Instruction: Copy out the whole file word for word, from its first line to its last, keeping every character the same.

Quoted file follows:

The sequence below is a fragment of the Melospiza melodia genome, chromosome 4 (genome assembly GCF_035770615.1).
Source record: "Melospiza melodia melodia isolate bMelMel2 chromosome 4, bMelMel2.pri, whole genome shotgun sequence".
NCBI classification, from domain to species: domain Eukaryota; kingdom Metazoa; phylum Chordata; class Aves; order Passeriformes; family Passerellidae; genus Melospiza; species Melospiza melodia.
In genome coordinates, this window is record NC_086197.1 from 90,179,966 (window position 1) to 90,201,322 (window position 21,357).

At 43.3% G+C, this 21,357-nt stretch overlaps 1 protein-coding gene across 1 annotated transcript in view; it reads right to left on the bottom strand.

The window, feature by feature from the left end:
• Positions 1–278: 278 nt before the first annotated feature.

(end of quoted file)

The sequence below is a fragment of the Melospiza melodia genome, chromosome 4 (genome assembly GCF_035770615.1).
Source record: "Melospiza melodia melodia isolate bMelMel2 chromosome 4, bMelMel2.pri, whole genome shotgun sequence".
NCBI classification, from domain to species: domain Eukaryota; kingdom Metazoa; phylum Chordata; class Aves; order Passeriformes; family Passerellidae; genus Melospiza; species Melospiza melodia.
In genome coordinates, this window is record NC_086197.1 from 90,179,966 (window position 1) to 90,201,322 (window position 21,357).

At 43.3% G+C, this 21,357-nt stretch overlaps 1 protein-coding gene across 1 annotated transcript in view; it reads right to left on the bottom strand.

The window, feature by feature from the left end:
• Positions 1–278: 278 nt before the first annotated feature.